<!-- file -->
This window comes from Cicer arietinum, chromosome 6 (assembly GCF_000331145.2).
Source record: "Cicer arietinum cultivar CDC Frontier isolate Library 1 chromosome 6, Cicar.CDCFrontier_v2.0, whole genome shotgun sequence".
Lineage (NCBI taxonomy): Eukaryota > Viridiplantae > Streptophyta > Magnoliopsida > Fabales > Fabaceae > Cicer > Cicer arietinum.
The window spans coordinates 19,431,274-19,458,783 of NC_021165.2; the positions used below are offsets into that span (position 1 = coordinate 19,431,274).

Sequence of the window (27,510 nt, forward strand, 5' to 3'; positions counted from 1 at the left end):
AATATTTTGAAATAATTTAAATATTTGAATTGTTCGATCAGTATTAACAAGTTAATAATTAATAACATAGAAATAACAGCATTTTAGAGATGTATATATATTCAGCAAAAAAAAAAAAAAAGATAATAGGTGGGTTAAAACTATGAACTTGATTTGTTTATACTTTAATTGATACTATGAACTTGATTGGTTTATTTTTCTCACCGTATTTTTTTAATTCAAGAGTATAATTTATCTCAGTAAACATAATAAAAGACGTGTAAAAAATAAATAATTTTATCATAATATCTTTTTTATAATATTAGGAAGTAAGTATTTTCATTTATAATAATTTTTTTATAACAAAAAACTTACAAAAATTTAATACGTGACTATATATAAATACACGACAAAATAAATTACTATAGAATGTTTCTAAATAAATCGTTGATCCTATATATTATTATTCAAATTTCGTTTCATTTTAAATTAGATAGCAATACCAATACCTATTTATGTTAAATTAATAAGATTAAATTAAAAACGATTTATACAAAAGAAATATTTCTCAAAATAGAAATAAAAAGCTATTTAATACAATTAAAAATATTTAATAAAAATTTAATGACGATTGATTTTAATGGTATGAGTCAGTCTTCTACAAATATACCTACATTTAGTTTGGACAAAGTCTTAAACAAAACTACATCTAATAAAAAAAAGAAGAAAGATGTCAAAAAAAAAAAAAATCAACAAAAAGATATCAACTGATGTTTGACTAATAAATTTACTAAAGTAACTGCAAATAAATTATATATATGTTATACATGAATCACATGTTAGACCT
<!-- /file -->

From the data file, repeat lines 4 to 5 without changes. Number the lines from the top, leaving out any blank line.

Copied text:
The window spans coordinates 19,431,274-19,458,783 of NC_021165.2; the positions used below are offsets into that span (position 1 = coordinate 19,431,274).

Sequence of the window (27,510 nt, forward strand, 5' to 3'; positions counted from 1 at the left end):